The network 20 interconnects various components of the manufacturing system 10, allowing them to exchange information. The illustrative manufacturing system 10 includes a plurality of tools 30-80. Each of the tools 30-80 may be coupled to a computer (not shown) for interfacing with the network 20. The tools 30-80 are grouped into sets of like tools, as denoted by lettered suffixes. For example, each set of tools 30A-30C, 40A-40D, 50A-50C, 60A-60B, 70A-70C, and 80A-80C represents tools of a certain type, such as a chemical mechanical planarization tool. The tools 30-80 may process single wafers, individual lots, multiple lots, etc. Some of the tools 30-80 may be cluster tools including multiple chambers for processing wafers in parallel. For purposes for tracking performance, as described in greater detail below, each chamber may be treated as a separate entity.

A particular wafer or lot of wafers progresses through the tools 30-80 as it is being manufactured, with each tool 30-80 performing a specific function in the process flow. Exemplary processing tools for a semiconductor device fabrication environment include metrology tools, photolithography steppers, etch tools, deposition tools, polishing tools, rapid thermal processing tools, implantation tools, etc. The tools 30-80 are illustrated in a rank and file grouping for illustrative purposes only. In an actual implementation, the tools 30-80 may be arranged in any physical order or grouping. Additionally, the connections between the tools in a particular grouping are meant to represent connections to the network 20, rather than interconnections between the tools 30-80.

The manufacturing execution system (MES) server 90 directs the high level operation of the manufacturing system 10. The MES server 90 monitors the status of the various entities in the manufacturing system 10 (i.e., lots, tools 30-80) and controls the flow of articles of manufacture (e.g., lots of semiconductor wafers) through the various tools by dispatching wafers to the available tools at a particular step in the process flow. Although the wafers are processed by lot in the illustrated example, the lot size may vary, and may even include only a single wafer, depending on the particular implementation.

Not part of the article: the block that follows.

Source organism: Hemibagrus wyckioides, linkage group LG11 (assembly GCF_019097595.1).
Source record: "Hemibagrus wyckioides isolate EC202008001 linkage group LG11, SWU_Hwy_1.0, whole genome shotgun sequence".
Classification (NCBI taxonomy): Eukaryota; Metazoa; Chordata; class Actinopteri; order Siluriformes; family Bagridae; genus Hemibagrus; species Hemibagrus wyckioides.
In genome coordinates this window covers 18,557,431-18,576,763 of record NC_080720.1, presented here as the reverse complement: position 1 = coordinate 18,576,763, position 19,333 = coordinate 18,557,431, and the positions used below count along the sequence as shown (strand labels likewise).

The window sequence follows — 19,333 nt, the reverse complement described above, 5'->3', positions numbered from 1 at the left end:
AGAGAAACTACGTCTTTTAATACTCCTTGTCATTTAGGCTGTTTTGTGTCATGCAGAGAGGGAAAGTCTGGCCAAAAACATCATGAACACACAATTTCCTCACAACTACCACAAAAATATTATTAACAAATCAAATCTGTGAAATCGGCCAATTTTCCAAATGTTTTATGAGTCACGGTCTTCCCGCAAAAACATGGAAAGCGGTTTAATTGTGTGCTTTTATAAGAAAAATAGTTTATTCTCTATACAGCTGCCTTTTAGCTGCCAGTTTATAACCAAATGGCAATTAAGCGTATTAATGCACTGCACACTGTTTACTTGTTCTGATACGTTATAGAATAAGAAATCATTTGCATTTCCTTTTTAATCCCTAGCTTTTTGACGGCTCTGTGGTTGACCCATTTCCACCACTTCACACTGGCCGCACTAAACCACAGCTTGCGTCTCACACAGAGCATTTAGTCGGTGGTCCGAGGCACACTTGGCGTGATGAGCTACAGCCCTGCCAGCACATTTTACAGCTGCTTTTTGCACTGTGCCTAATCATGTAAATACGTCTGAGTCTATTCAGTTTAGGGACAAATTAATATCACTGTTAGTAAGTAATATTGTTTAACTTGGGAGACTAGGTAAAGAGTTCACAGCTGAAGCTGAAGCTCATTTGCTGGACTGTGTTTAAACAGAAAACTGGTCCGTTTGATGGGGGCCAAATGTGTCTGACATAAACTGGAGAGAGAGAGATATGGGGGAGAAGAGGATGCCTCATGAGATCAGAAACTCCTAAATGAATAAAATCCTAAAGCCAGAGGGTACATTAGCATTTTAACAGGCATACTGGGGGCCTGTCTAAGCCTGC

The database server 100 stores data related to the status of the various entities and articles of manufacture in the process flow. The database server 100 may store information in one or more data stores 110. The data may include pre-process and post-process metrology data, tool states, lot priorities, etc.

Process controllers 130 may be associated with one or more of the process tools 30-80. The process controllers 130 determine control actions for controlling selected ones of the tools 30-80 serving as process tools based on metrology data collected during the fabrication of wafers (i.e., by others of the tools 30-80 serving as metrology tools). The particular control models used by the process controllers 130 depend on the type of tool 30-80 being controlled. The control models may be developed empirically using commonly known linear or non-linear techniques. The control models may be relatively simple equation-based models (e.g., linear, exponential, weighted average, etc.) or a more complex model, such as a neural network model, principal component analysis (PCA) model, partial least squares projection to latent structures (PLS) model. The specific implementation of the control models may vary depending on the modeling techniques selected and the process being controlled. The selection and development of the particular control models would be within the ability of one of ordinary skill in the art, and accordingly, the control models are not described in greater detail herein for clarity and to avoid obscuring the present subject matter.

The processing and data storage functions are distributed amongst the different computers in FIG. 1 to provide general independence and central information storage. Of course, different numbers of computers and different arrangements may be used without departing from the spirit and scope of the present subject matter.